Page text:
Wednesday, 9 December 2015

SPHPM PhD student Kate Young flying high after international research trip

This week our latest SPHPM blog profile features PhD student Kate Young from the Jean Hailes Research Unit. She has recently returned from an overseas trip where she undertook a research residency at the University of Michigan, met with other endometriosis experts and public health researchers and presented her work at Dartmouth College.

Kate is undertaking her PhD on “Understanding women’s experiences of endometriosis and of condition-specific health care”, supported by a National Health and Medical Research Council (NHMRC) postgraduate scholarship and an Ian Scott Scholarship in Mental Health from Australian Rotary Health.

Q. Where did you go and why?
A. I spent six weeks in Ireland, America and Canada on both a professional and personal holiday. My first stop was Ireland where I visited family, and briefly dropped in to Trinity College (Dublin) to work on my thesis and meet with Professor Shane Allwright, an epidemiologist whose work has resulted in major changes to public health policy in Ireland.

I then visited and presented my work to The Preference Laboratory at the Institute for Health Policy and Clinical Practice, Dartmouth College as an invited international guest speaker. Following this I completed an invited two week research residency at the Institute for Research on Women and Gender, University of Michigan where I was hosted by Professor Julia Seng. Finally, I stopped by the Niagara Falls and Hawaii on the way home for some relaxation before tackling the final year of my PhD.

Q. How did this trip relate to your PhD project?
A. My research looks at women’s experiences of endometriosis, a condition which currently has no cure or effective long-term treatment. Researchers and clinicians around the world are looking for ways to address the known burden of endometriosis on the women who live with the condition and the health care systems that support them.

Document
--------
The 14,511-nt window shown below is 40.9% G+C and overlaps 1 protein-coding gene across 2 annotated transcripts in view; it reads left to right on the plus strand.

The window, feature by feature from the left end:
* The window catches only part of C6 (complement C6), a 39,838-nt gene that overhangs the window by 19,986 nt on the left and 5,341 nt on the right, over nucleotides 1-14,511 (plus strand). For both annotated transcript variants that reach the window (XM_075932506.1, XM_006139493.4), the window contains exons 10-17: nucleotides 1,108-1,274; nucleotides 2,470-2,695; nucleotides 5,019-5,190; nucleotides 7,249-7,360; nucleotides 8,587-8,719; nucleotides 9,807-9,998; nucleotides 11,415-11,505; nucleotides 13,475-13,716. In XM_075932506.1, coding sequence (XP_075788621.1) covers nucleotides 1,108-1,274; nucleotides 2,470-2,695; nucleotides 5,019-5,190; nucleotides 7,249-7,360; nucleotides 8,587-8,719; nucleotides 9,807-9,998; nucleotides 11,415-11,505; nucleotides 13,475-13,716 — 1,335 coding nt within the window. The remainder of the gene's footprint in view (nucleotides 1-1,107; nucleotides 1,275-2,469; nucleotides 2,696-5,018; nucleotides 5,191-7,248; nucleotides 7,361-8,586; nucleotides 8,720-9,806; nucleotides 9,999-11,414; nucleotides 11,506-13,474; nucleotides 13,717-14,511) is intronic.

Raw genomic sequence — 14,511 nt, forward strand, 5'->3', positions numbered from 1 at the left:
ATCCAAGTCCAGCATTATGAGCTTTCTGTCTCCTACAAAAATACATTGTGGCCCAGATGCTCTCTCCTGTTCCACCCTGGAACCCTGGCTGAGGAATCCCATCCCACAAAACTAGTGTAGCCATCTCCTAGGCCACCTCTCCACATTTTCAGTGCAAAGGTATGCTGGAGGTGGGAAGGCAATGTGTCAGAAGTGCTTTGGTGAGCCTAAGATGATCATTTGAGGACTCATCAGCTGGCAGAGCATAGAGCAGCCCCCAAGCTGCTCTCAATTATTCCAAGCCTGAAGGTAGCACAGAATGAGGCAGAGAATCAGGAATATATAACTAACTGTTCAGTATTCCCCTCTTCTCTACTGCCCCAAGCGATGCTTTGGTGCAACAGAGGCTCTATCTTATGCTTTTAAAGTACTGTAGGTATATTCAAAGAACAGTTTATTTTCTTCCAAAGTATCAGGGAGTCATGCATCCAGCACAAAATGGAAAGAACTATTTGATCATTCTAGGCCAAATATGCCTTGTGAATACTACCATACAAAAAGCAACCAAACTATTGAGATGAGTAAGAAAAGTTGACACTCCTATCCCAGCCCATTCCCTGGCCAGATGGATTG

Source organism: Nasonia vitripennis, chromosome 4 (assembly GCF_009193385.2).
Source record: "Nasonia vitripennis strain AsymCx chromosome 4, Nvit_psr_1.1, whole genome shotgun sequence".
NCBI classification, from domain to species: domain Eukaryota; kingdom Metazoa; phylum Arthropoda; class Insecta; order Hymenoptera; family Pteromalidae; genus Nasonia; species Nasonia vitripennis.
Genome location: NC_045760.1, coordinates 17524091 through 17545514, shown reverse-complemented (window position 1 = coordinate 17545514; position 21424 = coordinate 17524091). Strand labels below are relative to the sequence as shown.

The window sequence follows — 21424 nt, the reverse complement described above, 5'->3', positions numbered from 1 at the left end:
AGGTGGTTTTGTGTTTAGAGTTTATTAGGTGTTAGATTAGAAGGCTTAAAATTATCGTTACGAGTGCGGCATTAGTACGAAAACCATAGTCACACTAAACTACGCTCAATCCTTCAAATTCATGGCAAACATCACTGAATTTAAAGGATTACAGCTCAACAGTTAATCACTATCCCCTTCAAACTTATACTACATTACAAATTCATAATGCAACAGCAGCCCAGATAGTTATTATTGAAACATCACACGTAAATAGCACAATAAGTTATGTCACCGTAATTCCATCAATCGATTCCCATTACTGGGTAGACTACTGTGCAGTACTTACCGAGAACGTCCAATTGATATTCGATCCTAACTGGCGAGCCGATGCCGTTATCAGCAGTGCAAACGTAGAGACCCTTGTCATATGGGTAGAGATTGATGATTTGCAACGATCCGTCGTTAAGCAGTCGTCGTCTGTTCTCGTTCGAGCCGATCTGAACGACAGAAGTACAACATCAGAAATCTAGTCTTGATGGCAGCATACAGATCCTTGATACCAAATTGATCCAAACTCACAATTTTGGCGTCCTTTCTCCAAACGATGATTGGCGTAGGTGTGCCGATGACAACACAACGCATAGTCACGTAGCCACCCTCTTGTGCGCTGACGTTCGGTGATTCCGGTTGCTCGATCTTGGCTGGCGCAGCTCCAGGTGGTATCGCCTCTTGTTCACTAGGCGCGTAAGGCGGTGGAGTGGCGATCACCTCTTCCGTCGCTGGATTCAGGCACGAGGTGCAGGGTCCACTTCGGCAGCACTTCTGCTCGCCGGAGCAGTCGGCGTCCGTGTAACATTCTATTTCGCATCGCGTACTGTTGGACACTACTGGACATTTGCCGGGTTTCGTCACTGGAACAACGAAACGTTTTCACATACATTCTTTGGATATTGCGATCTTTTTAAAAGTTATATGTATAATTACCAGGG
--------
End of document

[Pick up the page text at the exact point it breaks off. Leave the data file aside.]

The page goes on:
While America, Brazil, France and Italy are arguably leading the way in this endeavour, researchers in Australia have much to contribute. Throughout my candidature I have been approached to collaborate with researchers from several American universities so when the opportunity arose to meet with some of them in person it was too good to resist. Doing so has greatly enhanced my PhD research by providing a global context for my work and facilitating the dissemination of my research at the international level.

Q. What were the highlights of the trip?

A. Presenting my work to the Preference Laboratory (Dartmouth College) and the School of Nursing (University of Michigan), and hearing the unique feedback of different audiences was a professionally enriching experience.

During my research residency I particularly enjoyed meeting Dr Yasamin Kusunoki and hearing about her unique data collection methods for understanding women’s experiences of unintended pregnancy. As well as meeting with William Lopez, a fellow PhD candidate skilled in the use of qualitative research methods in public health. Personal highlights included visiting the Niagara Falls and hiking the Koko Crater Trail in Hawaii.

Q. Did you notice any differences in the institutions you visited?
A. I was surprised by the many differences in the academic scene between America and Australia. For example, compared to most American institutions, the typical Monash PhD program is shorter and encourages more independent, critical research activity; this is an aspect which I feel is very valuable in my chosen field. I also found the strong alumni community in America (and the funding it provides to the university) an interesting phenomenon.

Q. Any other interesting facts or discoveries along the way?

A. American coffee is awful.

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